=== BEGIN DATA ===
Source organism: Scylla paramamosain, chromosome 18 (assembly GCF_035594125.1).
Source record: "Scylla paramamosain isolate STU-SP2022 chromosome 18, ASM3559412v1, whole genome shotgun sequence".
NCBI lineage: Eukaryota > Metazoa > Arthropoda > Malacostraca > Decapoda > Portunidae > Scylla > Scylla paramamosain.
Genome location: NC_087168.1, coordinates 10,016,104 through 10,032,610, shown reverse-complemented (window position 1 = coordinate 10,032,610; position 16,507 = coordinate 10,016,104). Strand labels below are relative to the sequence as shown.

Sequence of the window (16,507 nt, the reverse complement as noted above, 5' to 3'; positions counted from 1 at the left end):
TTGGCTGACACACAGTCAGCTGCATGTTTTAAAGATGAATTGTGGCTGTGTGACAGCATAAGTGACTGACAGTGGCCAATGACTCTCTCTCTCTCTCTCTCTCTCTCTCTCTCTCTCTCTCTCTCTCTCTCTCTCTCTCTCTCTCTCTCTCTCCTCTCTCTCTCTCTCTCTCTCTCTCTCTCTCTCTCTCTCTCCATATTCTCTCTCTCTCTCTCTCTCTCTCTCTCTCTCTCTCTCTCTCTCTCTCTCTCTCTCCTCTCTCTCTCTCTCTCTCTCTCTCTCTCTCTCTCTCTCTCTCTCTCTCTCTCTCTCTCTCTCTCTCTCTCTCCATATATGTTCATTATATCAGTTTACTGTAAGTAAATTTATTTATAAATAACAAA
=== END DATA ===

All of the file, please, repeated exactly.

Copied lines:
Source organism: Scylla paramamosain, chromosome 18 (assembly GCF_035594125.1).
Source record: "Scylla paramamosain isolate STU-SP2022 chromosome 18, ASM3559412v1, whole genome shotgun sequence".
NCBI lineage: Eukaryota > Metazoa > Arthropoda > Malacostraca > Decapoda > Portunidae > Scylla > Scylla paramamosain.
Genome location: NC_087168.1, coordinates 10,016,104 through 10,032,610, shown reverse-complemented (window position 1 = coordinate 10,032,610; position 16,507 = coordinate 10,016,104). Strand labels below are relative to the sequence as shown.

Sequence of the window (16,507 nt, the reverse complement as noted above, 5' to 3'; positions counted from 1 at the left end):
TTGGCTGACACACAGTCAGCTGCATGTTTTAAAGATGAATTGTGGCTGTGTGACAGCATAAGTGACTGACAGTGGCCAATGACTCTCTCTCTCTCTCTCTCTCTCTCTCTCTCTCTCTCTCTCTCTCTCTCTCTCTCTCTCTCTCTCTCTCTCCTCTCTCTCTCTCTCTCTCTCTCTCTCTCTCTCTCTCTCTCCATATTCTCTCTCTCTCTCTCTCTCTCTCTCTCTCTCTCTCTCTCTCTCTCTCTCTCTCTCCTCTCTCTCTCTCTCTCTCTCTCTCTCTCTCTCTCTCTCTCTCTCTCTCTCTCTCTCTCTCTCTCTCTCTCTCCATATATGTTCATTATATCAGTTTACTGTAAGTAAATTTATTTATAAATAACAAA